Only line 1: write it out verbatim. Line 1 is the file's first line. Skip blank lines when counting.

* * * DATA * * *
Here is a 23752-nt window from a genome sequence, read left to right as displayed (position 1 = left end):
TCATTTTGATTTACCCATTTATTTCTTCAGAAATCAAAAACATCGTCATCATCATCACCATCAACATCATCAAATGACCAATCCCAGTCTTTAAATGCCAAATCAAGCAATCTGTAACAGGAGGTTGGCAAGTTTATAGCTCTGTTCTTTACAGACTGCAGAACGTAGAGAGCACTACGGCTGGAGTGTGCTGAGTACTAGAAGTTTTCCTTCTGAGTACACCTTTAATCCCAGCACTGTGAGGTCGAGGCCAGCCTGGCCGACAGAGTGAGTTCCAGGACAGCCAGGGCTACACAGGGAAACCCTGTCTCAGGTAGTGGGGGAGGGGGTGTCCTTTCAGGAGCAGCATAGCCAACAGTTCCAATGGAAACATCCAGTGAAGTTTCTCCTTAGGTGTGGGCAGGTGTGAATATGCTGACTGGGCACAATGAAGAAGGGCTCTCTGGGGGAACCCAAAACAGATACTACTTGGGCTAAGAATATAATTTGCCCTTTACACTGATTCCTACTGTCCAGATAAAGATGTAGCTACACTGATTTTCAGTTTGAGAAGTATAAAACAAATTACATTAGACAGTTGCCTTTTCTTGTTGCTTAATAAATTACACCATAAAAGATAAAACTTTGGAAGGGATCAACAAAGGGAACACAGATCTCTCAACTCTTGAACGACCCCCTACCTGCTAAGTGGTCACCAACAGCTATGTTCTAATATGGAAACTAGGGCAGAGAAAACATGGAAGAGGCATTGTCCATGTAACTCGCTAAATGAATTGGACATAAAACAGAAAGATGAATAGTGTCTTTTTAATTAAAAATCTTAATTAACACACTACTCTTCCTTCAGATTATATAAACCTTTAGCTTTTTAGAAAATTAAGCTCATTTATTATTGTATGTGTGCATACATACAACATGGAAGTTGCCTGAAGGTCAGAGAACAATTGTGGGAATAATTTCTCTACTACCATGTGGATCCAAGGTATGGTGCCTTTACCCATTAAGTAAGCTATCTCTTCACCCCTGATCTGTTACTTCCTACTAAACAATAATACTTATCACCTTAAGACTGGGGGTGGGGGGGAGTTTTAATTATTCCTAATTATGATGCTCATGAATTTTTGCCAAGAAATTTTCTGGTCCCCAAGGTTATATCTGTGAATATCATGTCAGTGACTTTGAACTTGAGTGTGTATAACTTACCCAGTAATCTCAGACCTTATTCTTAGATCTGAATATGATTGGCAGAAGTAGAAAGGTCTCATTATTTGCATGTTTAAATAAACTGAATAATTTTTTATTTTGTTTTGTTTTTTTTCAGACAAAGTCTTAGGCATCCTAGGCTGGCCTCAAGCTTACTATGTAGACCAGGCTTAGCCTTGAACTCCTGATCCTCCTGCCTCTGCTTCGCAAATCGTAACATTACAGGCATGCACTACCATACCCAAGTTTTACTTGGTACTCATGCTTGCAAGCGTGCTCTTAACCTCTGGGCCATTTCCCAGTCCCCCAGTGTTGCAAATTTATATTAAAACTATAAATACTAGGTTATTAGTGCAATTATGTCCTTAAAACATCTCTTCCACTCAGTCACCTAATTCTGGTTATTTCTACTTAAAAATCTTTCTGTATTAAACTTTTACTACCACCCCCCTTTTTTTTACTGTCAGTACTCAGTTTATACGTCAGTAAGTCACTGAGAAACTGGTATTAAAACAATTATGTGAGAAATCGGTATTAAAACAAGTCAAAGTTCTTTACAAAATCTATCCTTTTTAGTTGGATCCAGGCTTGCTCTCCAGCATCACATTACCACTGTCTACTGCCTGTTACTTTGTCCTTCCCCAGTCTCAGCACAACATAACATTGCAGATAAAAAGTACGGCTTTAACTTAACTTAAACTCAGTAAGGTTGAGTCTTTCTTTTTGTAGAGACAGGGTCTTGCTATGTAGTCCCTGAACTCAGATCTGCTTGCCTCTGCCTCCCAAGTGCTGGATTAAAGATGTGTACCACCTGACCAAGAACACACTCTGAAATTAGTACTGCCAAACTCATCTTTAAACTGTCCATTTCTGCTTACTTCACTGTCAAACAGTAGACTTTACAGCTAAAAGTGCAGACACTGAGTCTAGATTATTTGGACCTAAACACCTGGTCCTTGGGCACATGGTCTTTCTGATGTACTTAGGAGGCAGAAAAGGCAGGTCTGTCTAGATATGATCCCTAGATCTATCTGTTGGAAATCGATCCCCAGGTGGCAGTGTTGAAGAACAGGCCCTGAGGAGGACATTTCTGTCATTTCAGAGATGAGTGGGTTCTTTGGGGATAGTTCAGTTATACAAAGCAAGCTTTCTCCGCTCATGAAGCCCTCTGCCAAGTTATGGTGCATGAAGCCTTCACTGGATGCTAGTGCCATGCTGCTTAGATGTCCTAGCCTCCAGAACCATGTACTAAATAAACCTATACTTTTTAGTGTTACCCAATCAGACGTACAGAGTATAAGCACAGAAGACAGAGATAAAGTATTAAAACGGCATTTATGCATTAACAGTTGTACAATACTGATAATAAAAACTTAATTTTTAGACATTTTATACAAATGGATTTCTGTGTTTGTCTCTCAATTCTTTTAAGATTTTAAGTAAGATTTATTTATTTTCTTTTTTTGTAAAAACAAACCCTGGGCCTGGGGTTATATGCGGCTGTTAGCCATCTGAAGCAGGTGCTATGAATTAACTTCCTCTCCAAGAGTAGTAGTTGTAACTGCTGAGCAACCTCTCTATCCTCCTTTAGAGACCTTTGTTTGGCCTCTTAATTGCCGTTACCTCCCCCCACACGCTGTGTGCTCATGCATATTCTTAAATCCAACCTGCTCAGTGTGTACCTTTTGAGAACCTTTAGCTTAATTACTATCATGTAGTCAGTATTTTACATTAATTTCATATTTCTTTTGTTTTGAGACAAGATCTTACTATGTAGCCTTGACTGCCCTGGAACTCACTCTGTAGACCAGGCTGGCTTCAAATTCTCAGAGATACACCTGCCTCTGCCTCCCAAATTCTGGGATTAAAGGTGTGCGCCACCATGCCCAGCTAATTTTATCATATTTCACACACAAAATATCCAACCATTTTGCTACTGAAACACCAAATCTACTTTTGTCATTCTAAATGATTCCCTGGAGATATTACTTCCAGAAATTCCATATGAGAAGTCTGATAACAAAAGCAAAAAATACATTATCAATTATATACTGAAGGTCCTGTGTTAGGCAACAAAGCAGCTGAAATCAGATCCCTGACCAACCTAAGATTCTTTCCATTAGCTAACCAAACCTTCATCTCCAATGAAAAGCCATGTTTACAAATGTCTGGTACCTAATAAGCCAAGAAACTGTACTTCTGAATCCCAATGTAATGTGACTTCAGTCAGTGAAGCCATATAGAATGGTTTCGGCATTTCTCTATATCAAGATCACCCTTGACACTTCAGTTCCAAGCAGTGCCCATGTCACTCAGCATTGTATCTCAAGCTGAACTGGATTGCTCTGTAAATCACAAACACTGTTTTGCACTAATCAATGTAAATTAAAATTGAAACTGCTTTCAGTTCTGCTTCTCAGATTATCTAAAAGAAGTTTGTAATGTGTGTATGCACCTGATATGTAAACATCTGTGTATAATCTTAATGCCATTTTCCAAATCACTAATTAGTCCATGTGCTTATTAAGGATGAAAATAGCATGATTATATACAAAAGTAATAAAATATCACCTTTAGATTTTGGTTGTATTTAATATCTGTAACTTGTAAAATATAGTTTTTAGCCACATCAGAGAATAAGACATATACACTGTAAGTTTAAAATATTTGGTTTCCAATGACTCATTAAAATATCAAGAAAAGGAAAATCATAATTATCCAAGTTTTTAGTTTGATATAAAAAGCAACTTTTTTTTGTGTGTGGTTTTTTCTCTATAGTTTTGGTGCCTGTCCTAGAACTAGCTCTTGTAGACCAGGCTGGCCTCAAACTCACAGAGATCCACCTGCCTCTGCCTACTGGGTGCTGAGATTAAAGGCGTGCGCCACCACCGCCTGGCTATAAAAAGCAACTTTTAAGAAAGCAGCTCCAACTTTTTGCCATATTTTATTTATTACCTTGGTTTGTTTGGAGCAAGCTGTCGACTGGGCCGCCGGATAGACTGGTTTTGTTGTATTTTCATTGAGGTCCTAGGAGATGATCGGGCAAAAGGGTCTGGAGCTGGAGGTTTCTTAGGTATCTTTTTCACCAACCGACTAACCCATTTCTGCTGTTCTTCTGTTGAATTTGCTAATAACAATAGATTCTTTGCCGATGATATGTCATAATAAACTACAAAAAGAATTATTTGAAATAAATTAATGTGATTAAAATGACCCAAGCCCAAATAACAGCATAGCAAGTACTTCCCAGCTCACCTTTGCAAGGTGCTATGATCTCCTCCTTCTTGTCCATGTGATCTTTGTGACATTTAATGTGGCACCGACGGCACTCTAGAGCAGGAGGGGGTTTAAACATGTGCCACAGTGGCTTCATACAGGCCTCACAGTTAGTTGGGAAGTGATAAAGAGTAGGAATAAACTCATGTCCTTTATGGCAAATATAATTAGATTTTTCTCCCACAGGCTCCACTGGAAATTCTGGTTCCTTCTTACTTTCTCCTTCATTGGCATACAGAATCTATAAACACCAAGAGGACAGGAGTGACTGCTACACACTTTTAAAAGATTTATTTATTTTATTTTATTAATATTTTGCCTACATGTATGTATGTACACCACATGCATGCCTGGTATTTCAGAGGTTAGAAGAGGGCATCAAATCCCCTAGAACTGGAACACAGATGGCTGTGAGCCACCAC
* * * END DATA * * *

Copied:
Here is a 23752-nt window from a genome sequence, read left to right as displayed (position 1 = left end):